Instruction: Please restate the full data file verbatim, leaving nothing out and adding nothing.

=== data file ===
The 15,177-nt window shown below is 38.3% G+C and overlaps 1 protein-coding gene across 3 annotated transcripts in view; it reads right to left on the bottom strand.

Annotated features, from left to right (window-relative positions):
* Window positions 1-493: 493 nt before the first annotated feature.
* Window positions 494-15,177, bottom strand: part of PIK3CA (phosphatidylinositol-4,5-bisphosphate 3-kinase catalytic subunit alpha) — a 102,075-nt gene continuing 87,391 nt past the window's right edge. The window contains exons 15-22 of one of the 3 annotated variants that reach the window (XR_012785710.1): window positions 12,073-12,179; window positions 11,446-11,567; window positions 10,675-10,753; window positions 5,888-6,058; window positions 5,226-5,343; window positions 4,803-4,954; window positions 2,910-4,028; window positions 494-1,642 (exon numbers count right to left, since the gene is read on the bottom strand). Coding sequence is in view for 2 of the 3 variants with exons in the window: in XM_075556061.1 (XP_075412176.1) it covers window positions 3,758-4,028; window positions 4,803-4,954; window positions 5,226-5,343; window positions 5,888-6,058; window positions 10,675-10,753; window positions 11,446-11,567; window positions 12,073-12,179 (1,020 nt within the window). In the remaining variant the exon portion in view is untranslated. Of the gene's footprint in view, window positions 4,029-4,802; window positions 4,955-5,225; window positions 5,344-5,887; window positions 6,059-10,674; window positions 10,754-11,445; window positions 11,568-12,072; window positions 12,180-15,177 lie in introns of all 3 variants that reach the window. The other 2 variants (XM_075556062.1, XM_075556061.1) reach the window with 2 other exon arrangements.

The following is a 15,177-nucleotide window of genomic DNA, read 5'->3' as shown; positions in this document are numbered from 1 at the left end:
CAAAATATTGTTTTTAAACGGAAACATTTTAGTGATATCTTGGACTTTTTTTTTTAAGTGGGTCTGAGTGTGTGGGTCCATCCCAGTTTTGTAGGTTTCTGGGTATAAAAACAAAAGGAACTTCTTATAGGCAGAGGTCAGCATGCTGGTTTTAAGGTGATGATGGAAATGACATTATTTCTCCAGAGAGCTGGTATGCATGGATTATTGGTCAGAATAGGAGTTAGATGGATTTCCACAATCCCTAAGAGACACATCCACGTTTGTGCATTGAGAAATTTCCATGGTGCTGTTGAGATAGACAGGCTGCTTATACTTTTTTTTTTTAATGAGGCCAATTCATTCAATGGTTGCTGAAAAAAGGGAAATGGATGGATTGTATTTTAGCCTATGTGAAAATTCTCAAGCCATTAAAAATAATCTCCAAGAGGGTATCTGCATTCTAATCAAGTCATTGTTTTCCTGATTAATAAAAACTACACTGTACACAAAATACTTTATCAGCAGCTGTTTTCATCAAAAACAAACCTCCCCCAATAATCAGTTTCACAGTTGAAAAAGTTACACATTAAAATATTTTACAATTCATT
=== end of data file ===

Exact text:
The 15,177-nt window shown below is 38.3% G+C and overlaps 1 protein-coding gene across 3 annotated transcripts in view; it reads right to left on the bottom strand.

Annotated features, from left to right (window-relative positions):
* Window positions 1-493: 493 nt before the first annotated feature.
* Window positions 494-15,177, bottom strand: part of PIK3CA (phosphatidylinositol-4,5-bisphosphate 3-kinase catalytic subunit alpha) — a 102,075-nt gene continuing 87,391 nt past the window's right edge. The window contains exons 15-22 of one of the 3 annotated variants that reach the window (XR_012785710.1): window positions 12,073-12,179; window positions 11,446-11,567; window positions 10,675-10,753; window positions 5,888-6,058; window positions 5,226-5,343; window positions 4,803-4,954; window positions 2,910-4,028; window positions 494-1,642 (exon numbers count right to left, since the gene is read on the bottom strand). Coding sequence is in view for 2 of the 3 variants with exons in the window: in XM_075556061.1 (XP_075412176.1) it covers window positions 3,758-4,028; window positions 4,803-4,954; window positions 5,226-5,343; window positions 5,888-6,058; window positions 10,675-10,753; window positions 11,446-11,567; window positions 12,073-12,179 (1,020 nt within the window). In the remaining variant the exon portion in view is untranslated. Of the gene's footprint in view, window positions 4,029-4,802; window positions 4,955-5,225; window positions 5,344-5,887; window positions 6,059-10,674; window positions 10,754-11,445; window positions 11,568-12,072; window positions 12,180-15,177 lie in introns of all 3 variants that reach the window. The other 2 variants (XM_075556062.1, XM_075556061.1) reach the window with 2 other exon arrangements.

The following is a 15,177-nucleotide window of genomic DNA, read 5'->3' as shown; positions in this document are numbered from 1 at the left end:
CAAAATATTGTTTTTAAACGGAAACATTTTAGTGATATCTTGGACTTTTTTTTTTAAGTGGGTCTGAGTGTGTGGGTCCATCCCAGTTTTGTAGGTTTCTGGGTATAAAAACAAAAGGAACTTCTTATAGGCAGAGGTCAGCATGCTGGTTTTAAGGTGATGATGGAAATGACATTATTTCTCCAGAGAGCTGGTATGCATGGATTATTGGTCAGAATAGGAGTTAGATGGATTTCCACAATCCCTAAGAGACACATCCACGTTTGTGCATTGAGAAATTTCCATGGTGCTGTTGAGATAGACAGGCTGCTTATACTTTTTTTTTTTAATGAGGCCAATTCATTCAATGGTTGCTGAAAAAAGGGAAATGGATGGATTGTATTTTAGCCTATGTGAAAATTCTCAAGCCATTAAAAATAATCTCCAAGAGGGTATCTGCATTCTAATCAAGTCATTGTTTTCCTGATTAATAAAAACTACACTGTACACAAAATACTTTATCAGCAGCTGTTTTCATCAAAAACAAACCTCCCCCAATAATCAGTTTCACAGTTGAAAAAGTTACACATTAAAATATTTTACAATTCATT